Yuichi Iwaki took the reins as CEO of MediciNova Inc’s (NASDAQ:MNOV) and grew market cap to US$391.99m recently. Understanding how CEOs are incentivised to run and grow their company is an important aspect of investing in a stock. This is because, if incentives are aligned, more value is created for shareholders which directly impacts your returns as an investor. I will break down Iwaki’s pay and compare this to the company’s performance over the same period, as well as measure it against other US CEOs leading companies of similar size and profitability.
What has been the trend in MNOV’s earnings?Performance can be measured based on factors such as earnings and total shareholder return (TSR). I believe earnings is a cleaner proxy, since many factors can impact share price, and therefore, TSR. Recently, MNOV delivered negative earnings of -US$13.05m , which is a further decline from prior year’s loss of -US$10.09m. Additionally, on average, MNOV has been loss-making in the past, with a 5-year average EPS of -US$0.48. During times of negative earnings, the company may be going through a period of reinvestment and growth, or it can be a sign of some headwind. In any event, CEO compensation should mirror the current state of the business. From the latest financial statments, Iwaki’s total remuneration grew by 32.07% to US$2.56m. In addition to this, Iwaki’s pay is also made up of 68.07% non-cash elements, which means that variabilities in MNOV’s share price can move the true level of what the CEO actually collects at the end of the year.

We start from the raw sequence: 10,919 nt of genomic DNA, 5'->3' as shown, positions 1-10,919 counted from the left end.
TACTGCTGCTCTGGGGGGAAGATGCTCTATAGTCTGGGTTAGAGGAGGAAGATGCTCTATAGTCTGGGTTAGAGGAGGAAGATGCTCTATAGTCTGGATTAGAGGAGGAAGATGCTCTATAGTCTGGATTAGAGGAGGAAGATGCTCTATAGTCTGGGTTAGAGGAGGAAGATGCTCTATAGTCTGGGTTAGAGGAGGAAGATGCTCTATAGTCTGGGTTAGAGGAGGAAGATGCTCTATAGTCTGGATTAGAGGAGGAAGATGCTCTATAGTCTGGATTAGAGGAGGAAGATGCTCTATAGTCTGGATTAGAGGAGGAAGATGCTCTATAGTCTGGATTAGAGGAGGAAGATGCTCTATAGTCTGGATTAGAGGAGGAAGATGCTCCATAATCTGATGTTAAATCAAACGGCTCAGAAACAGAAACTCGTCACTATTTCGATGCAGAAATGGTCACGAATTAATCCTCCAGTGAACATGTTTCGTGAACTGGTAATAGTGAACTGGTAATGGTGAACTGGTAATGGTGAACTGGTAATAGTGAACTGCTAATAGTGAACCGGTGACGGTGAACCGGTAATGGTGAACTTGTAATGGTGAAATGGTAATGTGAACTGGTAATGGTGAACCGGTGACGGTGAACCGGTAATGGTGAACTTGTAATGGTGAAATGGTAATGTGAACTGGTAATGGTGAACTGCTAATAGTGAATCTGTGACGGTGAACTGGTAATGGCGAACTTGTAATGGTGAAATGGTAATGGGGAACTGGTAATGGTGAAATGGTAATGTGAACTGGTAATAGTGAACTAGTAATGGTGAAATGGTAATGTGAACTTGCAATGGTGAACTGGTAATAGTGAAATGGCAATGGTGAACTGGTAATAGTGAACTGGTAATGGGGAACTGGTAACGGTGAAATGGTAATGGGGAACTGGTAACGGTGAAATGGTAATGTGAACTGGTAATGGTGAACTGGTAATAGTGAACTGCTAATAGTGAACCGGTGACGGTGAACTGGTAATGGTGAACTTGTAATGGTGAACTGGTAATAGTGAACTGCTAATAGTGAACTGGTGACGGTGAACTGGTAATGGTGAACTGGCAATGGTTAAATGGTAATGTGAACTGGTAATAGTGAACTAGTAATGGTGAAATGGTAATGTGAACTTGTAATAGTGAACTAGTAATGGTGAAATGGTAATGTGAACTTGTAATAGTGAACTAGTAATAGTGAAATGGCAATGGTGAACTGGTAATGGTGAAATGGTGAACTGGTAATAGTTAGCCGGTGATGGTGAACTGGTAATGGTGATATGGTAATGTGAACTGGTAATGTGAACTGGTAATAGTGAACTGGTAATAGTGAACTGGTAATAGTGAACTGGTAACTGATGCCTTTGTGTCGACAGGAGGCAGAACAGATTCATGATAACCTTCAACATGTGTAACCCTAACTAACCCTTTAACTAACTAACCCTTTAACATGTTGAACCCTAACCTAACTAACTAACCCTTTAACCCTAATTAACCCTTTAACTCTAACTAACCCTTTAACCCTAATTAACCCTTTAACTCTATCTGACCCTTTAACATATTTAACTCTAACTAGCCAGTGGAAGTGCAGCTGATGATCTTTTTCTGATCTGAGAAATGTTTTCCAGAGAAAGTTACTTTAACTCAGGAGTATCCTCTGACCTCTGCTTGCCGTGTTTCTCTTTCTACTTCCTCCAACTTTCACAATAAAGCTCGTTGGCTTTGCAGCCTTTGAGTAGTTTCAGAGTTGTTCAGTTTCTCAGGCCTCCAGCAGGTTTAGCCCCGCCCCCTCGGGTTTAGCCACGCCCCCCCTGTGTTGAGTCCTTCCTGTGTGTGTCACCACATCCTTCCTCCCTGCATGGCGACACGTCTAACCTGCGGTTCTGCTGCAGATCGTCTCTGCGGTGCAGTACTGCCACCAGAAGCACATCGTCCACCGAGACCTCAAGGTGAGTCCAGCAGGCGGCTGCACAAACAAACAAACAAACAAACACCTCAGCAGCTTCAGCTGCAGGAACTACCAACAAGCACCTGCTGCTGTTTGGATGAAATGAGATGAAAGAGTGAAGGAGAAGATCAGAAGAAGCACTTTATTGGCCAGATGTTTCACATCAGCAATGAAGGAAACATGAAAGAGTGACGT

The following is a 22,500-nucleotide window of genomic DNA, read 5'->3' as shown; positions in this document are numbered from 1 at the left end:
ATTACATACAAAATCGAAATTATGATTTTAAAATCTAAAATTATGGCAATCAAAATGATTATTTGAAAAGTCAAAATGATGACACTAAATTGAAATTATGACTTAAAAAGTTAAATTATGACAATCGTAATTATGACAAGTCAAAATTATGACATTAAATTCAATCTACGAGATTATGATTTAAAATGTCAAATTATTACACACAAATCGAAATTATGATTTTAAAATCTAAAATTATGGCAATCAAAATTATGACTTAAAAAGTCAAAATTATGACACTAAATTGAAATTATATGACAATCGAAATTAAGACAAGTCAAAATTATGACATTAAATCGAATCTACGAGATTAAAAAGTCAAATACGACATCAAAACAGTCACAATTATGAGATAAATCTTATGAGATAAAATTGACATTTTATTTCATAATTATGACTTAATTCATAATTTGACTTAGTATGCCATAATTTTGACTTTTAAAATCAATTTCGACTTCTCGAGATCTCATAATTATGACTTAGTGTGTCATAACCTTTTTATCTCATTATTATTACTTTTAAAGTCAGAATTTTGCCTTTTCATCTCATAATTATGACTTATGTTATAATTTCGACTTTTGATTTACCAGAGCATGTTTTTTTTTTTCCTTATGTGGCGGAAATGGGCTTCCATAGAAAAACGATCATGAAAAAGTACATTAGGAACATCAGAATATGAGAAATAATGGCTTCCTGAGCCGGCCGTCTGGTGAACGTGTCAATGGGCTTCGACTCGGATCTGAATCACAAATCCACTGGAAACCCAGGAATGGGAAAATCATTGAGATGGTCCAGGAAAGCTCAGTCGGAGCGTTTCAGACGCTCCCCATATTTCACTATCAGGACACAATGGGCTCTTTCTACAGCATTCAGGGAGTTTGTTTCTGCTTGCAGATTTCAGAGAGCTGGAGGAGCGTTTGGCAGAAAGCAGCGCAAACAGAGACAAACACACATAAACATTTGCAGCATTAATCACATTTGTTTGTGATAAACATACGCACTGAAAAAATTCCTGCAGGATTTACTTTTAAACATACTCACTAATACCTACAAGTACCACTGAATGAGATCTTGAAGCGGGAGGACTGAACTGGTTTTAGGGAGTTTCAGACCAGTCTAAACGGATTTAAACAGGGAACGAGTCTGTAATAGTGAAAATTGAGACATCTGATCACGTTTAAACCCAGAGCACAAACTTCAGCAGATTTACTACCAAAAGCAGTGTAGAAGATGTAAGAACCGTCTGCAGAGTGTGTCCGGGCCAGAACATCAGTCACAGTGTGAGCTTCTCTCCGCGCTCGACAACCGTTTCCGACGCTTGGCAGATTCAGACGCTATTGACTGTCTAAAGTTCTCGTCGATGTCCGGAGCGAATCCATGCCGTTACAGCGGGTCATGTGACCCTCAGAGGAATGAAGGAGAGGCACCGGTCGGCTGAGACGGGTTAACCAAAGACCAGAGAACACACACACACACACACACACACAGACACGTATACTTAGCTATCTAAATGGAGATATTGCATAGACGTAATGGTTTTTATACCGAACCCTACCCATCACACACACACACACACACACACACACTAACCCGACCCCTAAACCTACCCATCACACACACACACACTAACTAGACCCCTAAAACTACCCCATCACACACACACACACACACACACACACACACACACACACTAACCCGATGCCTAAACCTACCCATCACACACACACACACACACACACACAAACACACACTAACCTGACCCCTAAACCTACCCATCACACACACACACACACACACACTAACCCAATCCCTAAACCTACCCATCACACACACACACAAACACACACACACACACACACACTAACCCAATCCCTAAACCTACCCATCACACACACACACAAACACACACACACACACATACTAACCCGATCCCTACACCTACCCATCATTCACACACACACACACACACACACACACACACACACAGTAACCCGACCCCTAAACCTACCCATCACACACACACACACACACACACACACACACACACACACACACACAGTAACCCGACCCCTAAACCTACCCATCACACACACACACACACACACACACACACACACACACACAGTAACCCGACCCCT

Is MNOV overpaying the CEO?While there is no cookie-cutter approach, since compensation should account for specific factors of the company and market, we can fashion a high-level yardstick to see if MNOV is an outlier. This exercise can help direct shareholders to ask the right question about Iwaki’s incentive alignment. Typically, a US small-cap has a value of $1B, creates earnings of $96M, and pays its CEO at roughly $2.7M annually. Typically I would look at market cap and earnings as a proxy for performance, however, MNOV’s negative earnings reduces the usefulness of my formula. Analyzing the range of remuneration for small-cap executives, it seems like Iwaki is remunerated sensibly relative to peers. Overall, though MNOV is loss-making, it seems like the CEO’s pay is appropriate.
You can breathe easy knowing that shareholder funds aren’t being used to overpay MNOV’s CEO. However, on the flipside, you should ask whether Iwaki is appropriately remunerated on the basis of retention. Its important for shareholders to be active in voting governance decisions, as board members are only representatives of investors’ voices. If you have not done so already, I urge you to complete your research by taking a look at the following:
- Governance: To find out more about MNOV’s governance, look through our infographic report of the company’s board and management.
- Financial Health: Does it have a healthy balance sheet? Take a look at our free balance sheet analysis with six simple checks on key factors like leverage and risk.
- Other High-Growth Alternatives: Are there other high-growth stocks you could be holding instead of MNOV? Explore our interactive list of stocks with large growth potential to get an idea of what else is out there you may be missing!
To help readers see past the short term volatility of the financial market, we aim to bring you a long-term focused research analysis purely driven by fundamental data. Note that our analysis does not factor in the latest price-sensitive company announcements.
The author is an independent contributor and at the time of publication had no position in the stocks mentioned. For errors that warrant correction please contact the editor at email@example.com.